We rode bridle-less today (with video)
   

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We rode bridle-less today (with video)

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        06-09-2009, 11:25 PM
      #1
    Weanling
    We rode bridle-less today (with video)

    Java and I rode bridle-less for the second time today. I did not transition with a halter and lead or anything like that. I simply took his bridle off and went for it.

    Granted, I knew he listened to me enough without using reins and knew I could control him without reins. It's just nice to see the difference.


    I just don't know what to do with my hands! Haha! What do you all do with your hands when you're riding bridle-less?

    Sorry that the video is so short. The batteries in the camera died. BUT we'll be out there again tomorrow and Friday, so I'm sure I'll have better video.

    Doing this has to be one of THE most proud moments of us riding. We don't study Parelli or Anderson or Lyons or anything. I trained him from a yearling and it's simply a bond that we share. I was so happy with him and SO very proud of him.

    After the camera died we worked on figure eights with lead changes in between and trotting in circles. We also loped down the center of the arena, rolled back and galloped on 'home'.

    Bridle-less on Vimeo
         
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        06-09-2009, 11:31 PM
      #2
    Foal
    Wow, I need to take lessons from you on how to communicate with leg cues. My horse is trained for leg cues and I have no clue how to make her do things, she can sidepass, I found that out without even trying, but now, I've no idea how to get her into a trot like you do without her head going up to the sky for a couple of strides before it comes down nor do I know how to cue her to canter. ARGH! I think your horse is very pretty and you obviously have a bond together and that is great. You did fine.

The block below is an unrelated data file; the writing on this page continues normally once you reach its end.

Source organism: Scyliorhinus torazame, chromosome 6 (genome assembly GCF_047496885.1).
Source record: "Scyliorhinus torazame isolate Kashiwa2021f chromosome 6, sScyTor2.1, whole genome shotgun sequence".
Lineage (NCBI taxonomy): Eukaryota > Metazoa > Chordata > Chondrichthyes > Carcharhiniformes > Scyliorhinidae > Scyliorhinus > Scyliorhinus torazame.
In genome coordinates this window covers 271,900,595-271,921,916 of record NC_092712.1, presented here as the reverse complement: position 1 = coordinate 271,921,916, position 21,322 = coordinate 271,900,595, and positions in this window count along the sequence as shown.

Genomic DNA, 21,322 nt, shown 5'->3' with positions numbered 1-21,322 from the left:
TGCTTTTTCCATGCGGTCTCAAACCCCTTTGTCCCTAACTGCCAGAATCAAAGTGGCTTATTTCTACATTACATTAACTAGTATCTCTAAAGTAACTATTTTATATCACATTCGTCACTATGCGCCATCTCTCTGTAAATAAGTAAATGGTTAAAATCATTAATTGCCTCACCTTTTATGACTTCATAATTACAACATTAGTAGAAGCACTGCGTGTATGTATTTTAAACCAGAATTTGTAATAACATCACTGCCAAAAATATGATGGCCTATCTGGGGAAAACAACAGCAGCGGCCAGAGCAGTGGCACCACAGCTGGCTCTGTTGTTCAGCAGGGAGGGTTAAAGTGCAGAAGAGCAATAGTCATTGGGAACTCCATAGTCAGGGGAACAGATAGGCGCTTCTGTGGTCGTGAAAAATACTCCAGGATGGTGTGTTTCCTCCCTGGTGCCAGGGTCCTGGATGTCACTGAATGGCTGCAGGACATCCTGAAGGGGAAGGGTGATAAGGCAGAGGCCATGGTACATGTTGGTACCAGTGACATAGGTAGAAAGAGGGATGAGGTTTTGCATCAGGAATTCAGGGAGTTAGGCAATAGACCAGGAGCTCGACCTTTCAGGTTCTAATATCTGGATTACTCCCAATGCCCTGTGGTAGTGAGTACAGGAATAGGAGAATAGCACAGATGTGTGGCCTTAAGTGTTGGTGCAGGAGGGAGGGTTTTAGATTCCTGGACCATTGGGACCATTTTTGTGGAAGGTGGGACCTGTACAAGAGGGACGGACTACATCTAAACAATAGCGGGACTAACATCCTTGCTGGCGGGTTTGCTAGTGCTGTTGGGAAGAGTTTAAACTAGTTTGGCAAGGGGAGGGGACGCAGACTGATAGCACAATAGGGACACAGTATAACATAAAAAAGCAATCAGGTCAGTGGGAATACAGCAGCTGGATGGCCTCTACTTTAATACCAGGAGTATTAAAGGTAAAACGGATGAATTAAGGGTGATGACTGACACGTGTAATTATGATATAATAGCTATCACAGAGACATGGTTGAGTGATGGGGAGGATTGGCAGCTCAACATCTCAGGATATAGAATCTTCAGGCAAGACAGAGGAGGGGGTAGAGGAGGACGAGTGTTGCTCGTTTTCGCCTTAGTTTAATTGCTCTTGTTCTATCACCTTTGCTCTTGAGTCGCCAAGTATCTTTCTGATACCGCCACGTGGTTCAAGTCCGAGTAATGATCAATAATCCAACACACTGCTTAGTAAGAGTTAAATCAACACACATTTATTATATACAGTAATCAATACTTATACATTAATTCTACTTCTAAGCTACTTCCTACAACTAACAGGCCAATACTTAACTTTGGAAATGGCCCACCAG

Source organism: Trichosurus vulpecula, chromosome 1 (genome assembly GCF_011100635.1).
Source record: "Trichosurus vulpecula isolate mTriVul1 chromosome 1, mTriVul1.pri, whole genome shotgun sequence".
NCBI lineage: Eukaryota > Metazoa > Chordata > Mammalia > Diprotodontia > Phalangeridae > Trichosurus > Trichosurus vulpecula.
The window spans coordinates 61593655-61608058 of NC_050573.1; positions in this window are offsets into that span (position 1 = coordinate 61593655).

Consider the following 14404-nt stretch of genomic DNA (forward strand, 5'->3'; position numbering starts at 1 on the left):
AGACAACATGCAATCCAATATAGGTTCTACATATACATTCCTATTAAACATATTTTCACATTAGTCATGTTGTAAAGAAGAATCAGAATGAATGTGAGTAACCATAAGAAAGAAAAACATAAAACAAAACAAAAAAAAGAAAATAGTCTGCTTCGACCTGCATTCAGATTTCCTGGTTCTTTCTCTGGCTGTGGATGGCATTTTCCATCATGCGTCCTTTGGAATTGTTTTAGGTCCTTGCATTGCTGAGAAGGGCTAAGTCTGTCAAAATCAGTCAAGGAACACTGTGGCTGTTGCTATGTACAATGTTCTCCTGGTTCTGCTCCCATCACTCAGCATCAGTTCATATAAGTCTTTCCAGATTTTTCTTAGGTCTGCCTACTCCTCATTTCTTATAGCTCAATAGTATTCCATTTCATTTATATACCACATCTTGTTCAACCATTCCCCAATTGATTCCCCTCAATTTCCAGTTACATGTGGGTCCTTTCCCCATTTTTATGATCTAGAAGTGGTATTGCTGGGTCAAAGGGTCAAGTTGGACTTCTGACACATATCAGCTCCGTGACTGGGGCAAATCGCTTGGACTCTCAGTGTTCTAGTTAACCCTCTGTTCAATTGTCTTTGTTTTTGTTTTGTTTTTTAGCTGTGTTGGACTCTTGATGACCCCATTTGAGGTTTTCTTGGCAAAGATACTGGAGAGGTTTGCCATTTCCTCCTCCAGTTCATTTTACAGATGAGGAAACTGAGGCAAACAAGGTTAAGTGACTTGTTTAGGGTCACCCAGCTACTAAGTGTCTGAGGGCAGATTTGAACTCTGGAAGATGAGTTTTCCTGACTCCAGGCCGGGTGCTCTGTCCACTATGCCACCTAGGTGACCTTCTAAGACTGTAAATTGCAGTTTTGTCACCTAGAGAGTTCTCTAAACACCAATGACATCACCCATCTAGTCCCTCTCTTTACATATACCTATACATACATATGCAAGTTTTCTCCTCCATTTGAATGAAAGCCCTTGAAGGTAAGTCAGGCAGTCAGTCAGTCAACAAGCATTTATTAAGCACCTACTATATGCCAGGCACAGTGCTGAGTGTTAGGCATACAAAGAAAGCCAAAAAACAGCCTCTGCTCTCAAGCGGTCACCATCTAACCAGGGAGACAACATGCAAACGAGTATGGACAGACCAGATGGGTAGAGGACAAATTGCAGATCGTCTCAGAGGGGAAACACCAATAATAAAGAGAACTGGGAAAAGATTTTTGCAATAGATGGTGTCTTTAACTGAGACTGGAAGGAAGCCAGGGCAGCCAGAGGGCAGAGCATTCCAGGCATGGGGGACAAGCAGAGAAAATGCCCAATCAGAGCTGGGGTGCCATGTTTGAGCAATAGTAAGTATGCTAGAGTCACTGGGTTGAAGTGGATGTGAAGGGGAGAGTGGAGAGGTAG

06-09-2009, 11:47 PM
      #3
    Weanling
    Thanks. The trotting without her head going up is because she's unorganized.

    You'll get it, eventually. :)
         
        06-10-2009, 12:40 AM
      #4
    Weanling
    I posted some photos in the photos section as well. :)
         
        06-12-2009, 11:42 PM
      #5
    Trained
    He is either crossfiring or overreaching really badly...you might want to get that checked out by your farrier; you can hear it in the video. That also may be why he doesn't like to stay in gait for very long...

    Otherwise, you guys look cute together.
         
        06-13-2009, 11:45 AM
      #6
    Weanling
    Quote:
    Originally Posted by mom2pride    
    He is either crossfiring or overreaching really badly...you might want to get that checked out by your farrier; you can hear it in the video. That also may be why he doesn't like to stay in gait for very long...

    Otherwise, you guys look cute together.

    I am unsure of what you are talking about? What exactly are you hearing and at what point of the video? Every time he changes gait, I am asking for it. Every time he stops, I am asking him to stop. He has no problem staying in a gait.
         
        06-13-2009, 12:33 PM
      #7
    Weanling
    I am not sure that you know what crossfiring is. But he is most definitely not crossfiring, and that is apparent in the video.